for him, but he knows that a general sense of
“feeling unwelcome” is an issue many of his
fellow students face.
Taylor says she’s long joked about transferring,
largely because of the challenges of fully engaging
in the campus social scene. “Bucknell is a great
place, the education is amazing, and when I leave
here I know so many doors will be open for me,”
she says. “But as far as fun — it’s not the most
fun.” It might sound like a frivolous concern,
until it’s contrasted with the fact that for
many Bucknell students, “fun” — really, the full
experience of being a college student — is
something they’re able to take for granted
without ever stopping to consider it.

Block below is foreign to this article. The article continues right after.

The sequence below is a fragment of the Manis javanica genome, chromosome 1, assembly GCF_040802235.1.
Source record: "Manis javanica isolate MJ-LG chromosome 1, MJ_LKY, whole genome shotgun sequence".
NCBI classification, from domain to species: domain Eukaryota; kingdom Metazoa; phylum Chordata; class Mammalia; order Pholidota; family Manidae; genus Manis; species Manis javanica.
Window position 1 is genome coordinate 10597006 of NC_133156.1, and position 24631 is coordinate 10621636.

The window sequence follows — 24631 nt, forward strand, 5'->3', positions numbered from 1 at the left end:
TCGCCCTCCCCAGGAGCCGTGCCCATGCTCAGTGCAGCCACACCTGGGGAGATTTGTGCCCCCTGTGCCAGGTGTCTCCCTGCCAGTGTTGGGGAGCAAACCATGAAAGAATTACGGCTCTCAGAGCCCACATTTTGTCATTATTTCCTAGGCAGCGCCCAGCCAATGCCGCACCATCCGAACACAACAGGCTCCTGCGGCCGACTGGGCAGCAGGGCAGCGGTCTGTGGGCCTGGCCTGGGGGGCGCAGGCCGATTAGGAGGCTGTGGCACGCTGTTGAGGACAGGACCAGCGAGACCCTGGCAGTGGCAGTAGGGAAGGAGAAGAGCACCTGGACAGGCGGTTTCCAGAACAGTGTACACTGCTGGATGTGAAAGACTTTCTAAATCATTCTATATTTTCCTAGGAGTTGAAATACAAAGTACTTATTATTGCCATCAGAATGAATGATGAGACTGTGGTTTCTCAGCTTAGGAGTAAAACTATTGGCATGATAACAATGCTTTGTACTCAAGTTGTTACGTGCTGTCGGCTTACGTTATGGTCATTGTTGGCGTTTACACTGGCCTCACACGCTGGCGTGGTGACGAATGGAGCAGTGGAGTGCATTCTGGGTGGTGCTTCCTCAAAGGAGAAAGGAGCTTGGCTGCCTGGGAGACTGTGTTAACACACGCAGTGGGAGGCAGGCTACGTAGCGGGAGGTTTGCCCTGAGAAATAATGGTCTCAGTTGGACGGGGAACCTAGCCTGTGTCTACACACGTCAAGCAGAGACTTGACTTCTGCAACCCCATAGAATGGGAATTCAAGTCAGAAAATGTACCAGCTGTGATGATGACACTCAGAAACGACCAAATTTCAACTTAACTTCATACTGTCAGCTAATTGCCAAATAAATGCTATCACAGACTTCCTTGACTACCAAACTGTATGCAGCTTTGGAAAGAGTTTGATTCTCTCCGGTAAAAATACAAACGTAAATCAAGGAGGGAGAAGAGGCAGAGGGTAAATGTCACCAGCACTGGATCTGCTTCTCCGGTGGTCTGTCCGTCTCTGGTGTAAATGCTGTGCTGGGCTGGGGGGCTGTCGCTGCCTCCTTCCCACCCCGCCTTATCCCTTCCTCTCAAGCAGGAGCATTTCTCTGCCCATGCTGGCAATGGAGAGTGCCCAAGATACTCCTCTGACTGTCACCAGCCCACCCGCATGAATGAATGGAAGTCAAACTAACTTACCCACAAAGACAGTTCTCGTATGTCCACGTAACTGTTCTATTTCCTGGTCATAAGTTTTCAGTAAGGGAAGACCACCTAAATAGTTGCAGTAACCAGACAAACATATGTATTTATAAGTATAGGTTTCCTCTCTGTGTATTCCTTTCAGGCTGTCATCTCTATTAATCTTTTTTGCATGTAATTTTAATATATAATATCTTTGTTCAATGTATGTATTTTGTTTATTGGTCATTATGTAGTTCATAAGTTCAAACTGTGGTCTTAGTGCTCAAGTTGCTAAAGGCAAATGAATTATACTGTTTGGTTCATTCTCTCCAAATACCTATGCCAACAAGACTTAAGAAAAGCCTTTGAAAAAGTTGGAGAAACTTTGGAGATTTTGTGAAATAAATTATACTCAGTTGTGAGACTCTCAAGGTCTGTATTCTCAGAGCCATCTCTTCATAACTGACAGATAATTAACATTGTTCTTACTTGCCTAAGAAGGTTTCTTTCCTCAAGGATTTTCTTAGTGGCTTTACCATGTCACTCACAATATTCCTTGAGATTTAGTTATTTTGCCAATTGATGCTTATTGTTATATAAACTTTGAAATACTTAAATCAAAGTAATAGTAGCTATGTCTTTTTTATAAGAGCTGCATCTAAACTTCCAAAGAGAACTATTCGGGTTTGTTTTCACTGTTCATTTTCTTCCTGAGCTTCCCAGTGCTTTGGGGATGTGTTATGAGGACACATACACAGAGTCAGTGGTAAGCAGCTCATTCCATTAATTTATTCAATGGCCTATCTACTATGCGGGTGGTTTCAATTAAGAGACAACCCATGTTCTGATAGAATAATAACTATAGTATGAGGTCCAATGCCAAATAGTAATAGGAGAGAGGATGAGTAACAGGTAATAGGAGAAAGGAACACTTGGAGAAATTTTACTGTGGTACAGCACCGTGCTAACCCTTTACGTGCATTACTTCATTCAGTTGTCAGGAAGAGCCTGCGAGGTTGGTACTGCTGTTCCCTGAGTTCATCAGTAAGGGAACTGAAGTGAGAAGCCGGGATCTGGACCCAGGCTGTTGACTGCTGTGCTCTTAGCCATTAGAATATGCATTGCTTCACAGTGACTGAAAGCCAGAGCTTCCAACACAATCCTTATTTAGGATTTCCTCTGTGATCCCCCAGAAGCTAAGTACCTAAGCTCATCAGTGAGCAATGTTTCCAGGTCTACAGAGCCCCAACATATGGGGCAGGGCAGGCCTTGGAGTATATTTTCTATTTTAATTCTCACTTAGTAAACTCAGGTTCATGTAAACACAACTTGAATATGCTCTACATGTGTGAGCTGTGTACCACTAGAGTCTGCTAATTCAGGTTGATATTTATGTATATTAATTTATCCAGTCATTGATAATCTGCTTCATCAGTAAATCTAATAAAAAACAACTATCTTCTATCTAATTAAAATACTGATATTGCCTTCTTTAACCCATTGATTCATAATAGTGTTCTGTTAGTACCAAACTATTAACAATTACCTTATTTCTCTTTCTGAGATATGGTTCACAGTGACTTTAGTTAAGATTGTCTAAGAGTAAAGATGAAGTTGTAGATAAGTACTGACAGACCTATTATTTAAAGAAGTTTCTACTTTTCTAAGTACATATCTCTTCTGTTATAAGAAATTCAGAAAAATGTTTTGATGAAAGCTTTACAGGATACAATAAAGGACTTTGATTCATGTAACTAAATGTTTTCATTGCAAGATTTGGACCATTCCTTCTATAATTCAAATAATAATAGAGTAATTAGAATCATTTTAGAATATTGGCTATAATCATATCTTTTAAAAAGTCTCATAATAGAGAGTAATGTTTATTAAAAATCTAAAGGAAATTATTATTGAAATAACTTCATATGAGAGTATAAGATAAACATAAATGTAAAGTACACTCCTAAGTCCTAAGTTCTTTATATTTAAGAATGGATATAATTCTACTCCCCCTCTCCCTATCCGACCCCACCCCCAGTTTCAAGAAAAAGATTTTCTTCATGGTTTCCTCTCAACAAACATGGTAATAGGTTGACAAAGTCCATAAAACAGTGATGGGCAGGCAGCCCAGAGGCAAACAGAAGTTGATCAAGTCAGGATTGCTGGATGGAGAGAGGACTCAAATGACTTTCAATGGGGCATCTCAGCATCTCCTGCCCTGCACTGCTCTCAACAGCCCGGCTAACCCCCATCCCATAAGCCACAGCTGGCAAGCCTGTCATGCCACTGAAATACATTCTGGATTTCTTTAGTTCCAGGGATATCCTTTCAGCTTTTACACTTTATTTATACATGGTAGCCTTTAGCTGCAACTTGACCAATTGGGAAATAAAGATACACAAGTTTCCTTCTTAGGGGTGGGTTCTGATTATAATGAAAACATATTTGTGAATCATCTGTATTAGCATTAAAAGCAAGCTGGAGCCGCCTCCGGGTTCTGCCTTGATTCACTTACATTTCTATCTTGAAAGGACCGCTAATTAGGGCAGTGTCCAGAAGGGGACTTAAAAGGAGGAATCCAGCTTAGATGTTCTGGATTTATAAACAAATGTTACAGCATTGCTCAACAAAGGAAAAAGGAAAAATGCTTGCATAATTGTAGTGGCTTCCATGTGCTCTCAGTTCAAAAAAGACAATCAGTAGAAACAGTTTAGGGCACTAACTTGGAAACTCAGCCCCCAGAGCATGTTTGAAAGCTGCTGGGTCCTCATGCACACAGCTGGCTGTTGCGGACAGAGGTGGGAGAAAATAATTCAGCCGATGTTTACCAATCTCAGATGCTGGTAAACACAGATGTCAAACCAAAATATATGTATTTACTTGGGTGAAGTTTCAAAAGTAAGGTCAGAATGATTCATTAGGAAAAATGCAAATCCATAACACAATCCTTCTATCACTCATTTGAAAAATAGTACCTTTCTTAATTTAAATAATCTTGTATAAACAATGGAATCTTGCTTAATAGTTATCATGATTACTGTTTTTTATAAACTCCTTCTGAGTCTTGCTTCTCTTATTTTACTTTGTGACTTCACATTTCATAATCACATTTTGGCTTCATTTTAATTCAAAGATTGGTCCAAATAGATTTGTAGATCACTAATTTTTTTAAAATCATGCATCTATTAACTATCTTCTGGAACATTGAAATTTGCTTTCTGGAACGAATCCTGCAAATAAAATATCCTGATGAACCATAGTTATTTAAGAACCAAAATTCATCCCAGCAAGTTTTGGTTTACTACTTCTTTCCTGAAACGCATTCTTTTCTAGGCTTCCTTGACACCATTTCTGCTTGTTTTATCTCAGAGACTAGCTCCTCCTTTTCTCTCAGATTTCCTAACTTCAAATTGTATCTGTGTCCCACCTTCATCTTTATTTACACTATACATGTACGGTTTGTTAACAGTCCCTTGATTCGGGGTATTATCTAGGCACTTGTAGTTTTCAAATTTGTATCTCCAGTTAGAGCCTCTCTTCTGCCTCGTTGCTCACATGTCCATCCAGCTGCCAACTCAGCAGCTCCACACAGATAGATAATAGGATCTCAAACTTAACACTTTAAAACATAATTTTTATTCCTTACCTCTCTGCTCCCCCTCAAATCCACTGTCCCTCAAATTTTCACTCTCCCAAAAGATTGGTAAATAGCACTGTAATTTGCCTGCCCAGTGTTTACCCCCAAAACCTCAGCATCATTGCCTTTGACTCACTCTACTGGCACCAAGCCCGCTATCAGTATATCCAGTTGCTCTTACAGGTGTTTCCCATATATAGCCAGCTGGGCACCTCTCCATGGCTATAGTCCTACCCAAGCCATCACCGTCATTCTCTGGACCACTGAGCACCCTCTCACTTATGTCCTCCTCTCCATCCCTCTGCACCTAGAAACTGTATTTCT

Bravman cites the difficulty of forcing
progress on what are by nature self-selecting
organizations, and he’s aware that the sheer
numbers — more than half of Bucknell’s seniors
will graduate as Greeks — means systemic
change is a daunting challenge. He acknowledges
that the Greek system is “seen by many as a
bastion of separatism, and I would certainly
like to see the demographics more closely match
the changing demographics of the student body.
We will work hard to find ways to realize that.”
It’s a statement that will — that must — apply
to the broader effort at Bucknell, and there is
The solidarity ceremony
brought the troubling
experiences of many in
the Bucknell community
into the open air.